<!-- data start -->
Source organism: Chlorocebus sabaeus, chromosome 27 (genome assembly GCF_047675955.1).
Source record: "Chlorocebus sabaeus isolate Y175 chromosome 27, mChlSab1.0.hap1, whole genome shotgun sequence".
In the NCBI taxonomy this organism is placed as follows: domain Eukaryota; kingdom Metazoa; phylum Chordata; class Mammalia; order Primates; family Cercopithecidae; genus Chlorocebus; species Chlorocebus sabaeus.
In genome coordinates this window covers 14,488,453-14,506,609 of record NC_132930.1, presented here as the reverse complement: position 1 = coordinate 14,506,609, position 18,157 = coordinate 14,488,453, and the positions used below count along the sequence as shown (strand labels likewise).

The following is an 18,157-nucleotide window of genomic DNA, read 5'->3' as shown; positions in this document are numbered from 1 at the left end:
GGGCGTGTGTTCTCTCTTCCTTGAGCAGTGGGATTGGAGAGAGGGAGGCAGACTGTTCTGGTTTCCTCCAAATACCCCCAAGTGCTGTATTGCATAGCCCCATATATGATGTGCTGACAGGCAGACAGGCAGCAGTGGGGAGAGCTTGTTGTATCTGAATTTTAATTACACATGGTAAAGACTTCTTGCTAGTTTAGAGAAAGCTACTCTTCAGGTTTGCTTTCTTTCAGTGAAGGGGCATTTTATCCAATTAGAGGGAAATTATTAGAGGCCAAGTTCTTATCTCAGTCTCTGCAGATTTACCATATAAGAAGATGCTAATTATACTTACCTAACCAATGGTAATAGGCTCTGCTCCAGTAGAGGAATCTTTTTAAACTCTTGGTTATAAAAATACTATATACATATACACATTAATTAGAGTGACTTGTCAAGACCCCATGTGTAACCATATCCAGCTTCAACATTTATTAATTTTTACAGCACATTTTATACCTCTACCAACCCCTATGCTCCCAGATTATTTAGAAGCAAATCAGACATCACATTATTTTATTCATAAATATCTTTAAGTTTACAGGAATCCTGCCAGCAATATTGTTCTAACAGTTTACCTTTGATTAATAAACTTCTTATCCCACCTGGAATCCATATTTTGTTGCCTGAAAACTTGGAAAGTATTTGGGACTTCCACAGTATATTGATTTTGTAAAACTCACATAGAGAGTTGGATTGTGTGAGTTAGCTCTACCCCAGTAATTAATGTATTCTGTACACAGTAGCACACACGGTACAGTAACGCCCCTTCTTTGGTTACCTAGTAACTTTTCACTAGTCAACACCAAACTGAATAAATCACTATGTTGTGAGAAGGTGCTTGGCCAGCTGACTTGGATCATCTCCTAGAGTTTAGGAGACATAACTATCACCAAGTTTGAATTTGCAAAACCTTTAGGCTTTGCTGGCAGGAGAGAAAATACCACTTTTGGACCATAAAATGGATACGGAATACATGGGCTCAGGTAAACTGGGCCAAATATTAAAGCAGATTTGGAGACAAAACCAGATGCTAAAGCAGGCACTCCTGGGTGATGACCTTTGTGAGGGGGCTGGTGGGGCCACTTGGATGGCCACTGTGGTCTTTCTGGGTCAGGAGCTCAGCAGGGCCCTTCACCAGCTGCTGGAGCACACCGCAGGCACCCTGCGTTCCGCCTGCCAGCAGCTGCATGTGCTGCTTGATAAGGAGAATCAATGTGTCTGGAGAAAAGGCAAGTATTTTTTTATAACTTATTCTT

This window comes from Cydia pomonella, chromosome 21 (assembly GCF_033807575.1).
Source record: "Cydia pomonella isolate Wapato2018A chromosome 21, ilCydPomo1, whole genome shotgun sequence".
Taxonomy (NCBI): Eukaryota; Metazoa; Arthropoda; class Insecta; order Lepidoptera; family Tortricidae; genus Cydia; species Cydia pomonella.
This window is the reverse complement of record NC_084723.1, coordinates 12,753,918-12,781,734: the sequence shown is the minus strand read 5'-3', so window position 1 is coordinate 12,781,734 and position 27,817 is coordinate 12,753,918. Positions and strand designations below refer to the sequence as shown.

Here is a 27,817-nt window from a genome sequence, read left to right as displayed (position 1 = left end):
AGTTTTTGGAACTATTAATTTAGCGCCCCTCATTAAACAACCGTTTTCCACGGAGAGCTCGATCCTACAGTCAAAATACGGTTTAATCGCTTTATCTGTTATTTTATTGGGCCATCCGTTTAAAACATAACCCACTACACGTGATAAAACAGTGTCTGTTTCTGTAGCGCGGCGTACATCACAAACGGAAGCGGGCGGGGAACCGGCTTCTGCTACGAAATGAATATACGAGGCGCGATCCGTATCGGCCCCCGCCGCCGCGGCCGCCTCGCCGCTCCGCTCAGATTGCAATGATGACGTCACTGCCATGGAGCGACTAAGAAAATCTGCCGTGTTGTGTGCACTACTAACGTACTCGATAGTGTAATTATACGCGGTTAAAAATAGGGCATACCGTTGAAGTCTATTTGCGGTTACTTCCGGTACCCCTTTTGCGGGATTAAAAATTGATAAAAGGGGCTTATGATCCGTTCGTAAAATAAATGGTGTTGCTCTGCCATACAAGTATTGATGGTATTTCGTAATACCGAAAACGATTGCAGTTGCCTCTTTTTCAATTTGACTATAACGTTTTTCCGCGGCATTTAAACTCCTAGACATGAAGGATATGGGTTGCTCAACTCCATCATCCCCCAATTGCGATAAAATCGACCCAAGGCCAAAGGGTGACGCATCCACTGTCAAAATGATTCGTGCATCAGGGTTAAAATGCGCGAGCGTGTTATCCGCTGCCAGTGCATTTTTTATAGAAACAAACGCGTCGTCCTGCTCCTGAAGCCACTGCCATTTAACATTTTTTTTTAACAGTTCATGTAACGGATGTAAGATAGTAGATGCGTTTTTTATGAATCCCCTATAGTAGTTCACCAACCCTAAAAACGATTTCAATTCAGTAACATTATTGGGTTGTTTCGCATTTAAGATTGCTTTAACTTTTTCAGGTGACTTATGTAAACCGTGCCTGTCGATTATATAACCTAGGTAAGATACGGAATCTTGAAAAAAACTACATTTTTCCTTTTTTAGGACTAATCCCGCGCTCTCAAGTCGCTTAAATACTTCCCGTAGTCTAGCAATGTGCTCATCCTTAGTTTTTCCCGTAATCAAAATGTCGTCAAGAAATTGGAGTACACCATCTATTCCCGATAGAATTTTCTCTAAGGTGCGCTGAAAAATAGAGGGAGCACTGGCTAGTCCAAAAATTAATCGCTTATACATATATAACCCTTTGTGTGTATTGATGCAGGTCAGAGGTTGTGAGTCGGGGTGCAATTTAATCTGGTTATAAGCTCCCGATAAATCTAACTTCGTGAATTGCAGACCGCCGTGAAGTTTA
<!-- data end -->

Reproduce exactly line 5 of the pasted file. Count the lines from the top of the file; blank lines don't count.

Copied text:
The following is an 18,157-nucleotide window of genomic DNA, read 5'->3' as shown; positions in this document are numbered from 1 at the left end: